A Comprehensive Guide to the Perfect Engagement Session Part 3 // Guest Blog by Taylor Abeel

Part 3: What to Wear for Your Engagement Session

By Taylor Abeel

Once you decide to have an engagement session and choose the perfect location and activity to tell your story, there is just one thing left to consider: “What should we wear for our photo shoot?” This is one of the most commonly asked questions by my clients as they prepare for their engagement session. It’s also one of the most difficult questions to answer, as styles and tastes vary widely, and I am no fashion expert. However, after more than a decade of shooting engagement sessions, I have discovered eight guidelines to follow when selecting your attire.



1. Choose timeless over trendy.

As a general rule, it is better to over-dress than under-dress in photos. All too often, casual ends up looking careless and sloppy. In order to create photos with a timeless quality, choose pieces which are classic and subtle, rather than bold or fashion-forward clothing you may be embarrassed to see yourself wearing five years from now.

I have found that natural, understated tones keep the focus on you instead of your clothing. Definitely avoid graphic images, busy patterns, and bold letters or words, which will steal the show. Instead, add variation through different textures and layers.

2. Wear clothes that fit.

Shop for your outfits well ahead of time, so you have time to exchange or alter anything that doesn’t fit right. Even clothes that fit relatively well will look sharper with a visit to the tailor or the help of a good seamstress. Splurge a little! You don’t do this every day.

3. Show off your best assets.

Let’s face it: we all have parts of our bodies we are less than proud of. Rather than feeling insecure and focusing on how to hide them during the shoot, choose clothing that showcases your good features. I have found that when people wear clothes they feel great in (rather than the latest runway style), they are much more comfortable, and look more comfortable in front of the camera.



4. Consider your setting.

Pick colors that naturally occur in the setting you have chosen for your shoot. For example, at a beach shoot, you might wear blues, grays, creams, or golden colors. In a forest setting, you might incorporate more earth tones or complementary muted reds. A city shoot would allow for more pops of bright color or contrasting neutrals. The goal is not to be camouflage and blend into your environment, but to compliment it and tastefully stand out within it.

Also, be sure to choose clothing that wears comfortably in the environment. If you plan a shoot up in the mountains on a trail, high heels are probably not your best choice (you can certainly pack them along, though). I have found that ease of movement keeps you from being distracted by your clothing or having to constantly fuss with or adjust it.

5. Get in the mood.

Do you want your photos to convey a playful, romantic, elegant, or sexy feeling? Depending on the mood you are trying to set, make sure you clothes align with it, both in style and color, but make sure to keep it classy (see #1).



6. Dress complementary but not “matchy”.

Choose colors which will complement each other and your environment (see #4), but don’t try to match each other. I have found that the best way to do this is to pick on or two shades within the same family of colors.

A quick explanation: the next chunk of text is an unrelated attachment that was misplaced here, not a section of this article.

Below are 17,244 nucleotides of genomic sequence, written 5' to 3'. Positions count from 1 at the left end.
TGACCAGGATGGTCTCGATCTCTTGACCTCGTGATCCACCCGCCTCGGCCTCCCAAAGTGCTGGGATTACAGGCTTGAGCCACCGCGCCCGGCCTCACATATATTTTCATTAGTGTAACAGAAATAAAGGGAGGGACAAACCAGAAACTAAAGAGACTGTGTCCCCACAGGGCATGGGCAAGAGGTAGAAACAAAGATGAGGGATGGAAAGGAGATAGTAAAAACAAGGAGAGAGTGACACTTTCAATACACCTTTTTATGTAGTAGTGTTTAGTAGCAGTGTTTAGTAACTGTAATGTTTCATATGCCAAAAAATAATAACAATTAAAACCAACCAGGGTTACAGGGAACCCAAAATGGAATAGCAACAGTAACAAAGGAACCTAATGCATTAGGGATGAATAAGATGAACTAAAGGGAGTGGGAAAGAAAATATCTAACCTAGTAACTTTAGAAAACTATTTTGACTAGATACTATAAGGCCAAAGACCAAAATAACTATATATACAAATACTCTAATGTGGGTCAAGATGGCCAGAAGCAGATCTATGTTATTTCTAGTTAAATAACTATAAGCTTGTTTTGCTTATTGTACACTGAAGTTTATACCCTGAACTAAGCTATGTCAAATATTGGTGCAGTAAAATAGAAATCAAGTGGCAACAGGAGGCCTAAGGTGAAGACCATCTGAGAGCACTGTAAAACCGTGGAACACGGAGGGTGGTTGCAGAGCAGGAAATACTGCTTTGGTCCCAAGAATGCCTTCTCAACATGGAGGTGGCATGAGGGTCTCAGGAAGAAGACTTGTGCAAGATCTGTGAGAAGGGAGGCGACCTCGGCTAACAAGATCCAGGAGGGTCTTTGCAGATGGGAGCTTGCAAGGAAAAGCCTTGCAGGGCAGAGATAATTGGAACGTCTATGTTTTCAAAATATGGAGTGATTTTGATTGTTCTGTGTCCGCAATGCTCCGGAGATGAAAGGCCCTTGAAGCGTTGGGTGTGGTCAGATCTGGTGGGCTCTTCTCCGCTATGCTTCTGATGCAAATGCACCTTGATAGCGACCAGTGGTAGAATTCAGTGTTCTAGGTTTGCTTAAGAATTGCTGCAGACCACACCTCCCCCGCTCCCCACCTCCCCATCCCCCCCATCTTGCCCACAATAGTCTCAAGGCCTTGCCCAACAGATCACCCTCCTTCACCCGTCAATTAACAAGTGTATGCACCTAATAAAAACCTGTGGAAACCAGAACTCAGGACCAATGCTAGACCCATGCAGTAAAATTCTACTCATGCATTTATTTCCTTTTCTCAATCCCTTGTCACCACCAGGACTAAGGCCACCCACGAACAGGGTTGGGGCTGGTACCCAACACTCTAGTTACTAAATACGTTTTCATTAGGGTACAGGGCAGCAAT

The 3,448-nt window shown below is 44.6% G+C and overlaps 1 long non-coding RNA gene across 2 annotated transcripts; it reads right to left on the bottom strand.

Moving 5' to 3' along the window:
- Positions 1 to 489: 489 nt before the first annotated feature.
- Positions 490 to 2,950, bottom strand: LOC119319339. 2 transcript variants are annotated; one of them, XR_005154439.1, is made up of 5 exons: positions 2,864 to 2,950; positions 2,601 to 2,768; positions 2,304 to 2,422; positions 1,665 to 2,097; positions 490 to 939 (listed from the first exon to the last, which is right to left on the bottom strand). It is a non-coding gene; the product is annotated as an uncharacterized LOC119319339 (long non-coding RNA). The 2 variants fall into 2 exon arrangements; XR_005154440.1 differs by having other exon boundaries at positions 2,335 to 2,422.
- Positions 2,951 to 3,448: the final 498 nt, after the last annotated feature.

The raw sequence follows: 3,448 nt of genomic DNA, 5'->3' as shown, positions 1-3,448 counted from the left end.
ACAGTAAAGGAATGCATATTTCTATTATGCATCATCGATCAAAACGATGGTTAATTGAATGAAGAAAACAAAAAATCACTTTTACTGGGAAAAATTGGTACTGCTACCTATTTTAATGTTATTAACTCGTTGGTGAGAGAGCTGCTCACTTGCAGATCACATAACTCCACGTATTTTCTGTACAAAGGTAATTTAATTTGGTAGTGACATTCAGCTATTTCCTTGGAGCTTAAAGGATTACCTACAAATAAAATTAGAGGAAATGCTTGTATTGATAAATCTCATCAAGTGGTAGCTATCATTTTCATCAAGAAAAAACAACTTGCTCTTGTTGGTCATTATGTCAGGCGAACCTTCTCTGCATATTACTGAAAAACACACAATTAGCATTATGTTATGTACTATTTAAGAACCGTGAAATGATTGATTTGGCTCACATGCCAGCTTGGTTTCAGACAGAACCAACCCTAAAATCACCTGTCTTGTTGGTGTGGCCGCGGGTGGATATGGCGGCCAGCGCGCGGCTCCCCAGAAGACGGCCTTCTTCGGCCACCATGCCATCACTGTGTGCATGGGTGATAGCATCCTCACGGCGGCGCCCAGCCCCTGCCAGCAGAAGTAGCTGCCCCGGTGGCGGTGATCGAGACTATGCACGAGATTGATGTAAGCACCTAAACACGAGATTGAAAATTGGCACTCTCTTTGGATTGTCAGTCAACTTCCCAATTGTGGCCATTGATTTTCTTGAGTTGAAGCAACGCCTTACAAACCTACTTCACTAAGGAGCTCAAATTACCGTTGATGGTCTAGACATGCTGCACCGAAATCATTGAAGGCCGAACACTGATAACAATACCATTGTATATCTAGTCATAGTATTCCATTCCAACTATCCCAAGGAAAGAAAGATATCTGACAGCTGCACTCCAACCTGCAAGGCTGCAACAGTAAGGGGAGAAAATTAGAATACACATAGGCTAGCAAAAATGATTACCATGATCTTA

One way to help make your selection is to look at a picture of your setting (or someplace similar) taken at the same time of day as your shoot. Then, pick out some of the more subtle, or secondary, colors from that scene to incorporate into your outfits.

7. Details, details, details.

The details are where your personalities get to shine! You can very easily elevate the look of your entire outfit with a few, carefully chosen items. Ladies: the right makeup, one or two pieces of statement jewelry, and a pair of beautiful shoes will go a long way. Guys: a nice watch, shined shoes and a matching belt, unique socks (for the more creative types), and- if you are wearing a blazer or suit- a simple pocket square or colorful tie will sharpen your look. Pops of color are good!

8. When in doubt, leave it out.

It’s not necessary to have several sets of clothing, props, or other details for the photo shoot. In my experience, too many added details just look cluttered. If you would like to use a prop, choose one which complements both your story and the feeling you are trying to convey. If are indecisive and want to have options for clothing, limit yourself to one clothing change, perhaps something casual and something more “dressy”. Ultimately, the French writer Antoine de Saint-Exupery was right when he said, “Perfection is achieved, not when there is nothing more to add, but when there is nothing left to take away.”



I hope these guidelines will be of help to you as you prepare for your engagement session. If you have any other questions or need further clarification, don’t hesitate to send me an email at taylor@taylorabeel.com or find me on Instagram @taylorabeel. Better yet, send me a picture; I’d love to see what you chose to wear!



This is the last installment in the three-part series, A Comprehensive Guide to the Perfect Engagement Session, by Taylor Abeel. To find out more, read:

Part 1: “Why You Should Have an Engagement Photo Session”

Part 2: “How to Have a Successful Engagement Session”

Bonus: For a few great fashion tips, check out Ashley Weston’s blog for men’s styles and how to get a suit that fits or this post for women, “20 timeless fashion pieces you can’t live without”.

I would like to give a special thanks to Aimee May Wiley for her collaboration in editing this piece.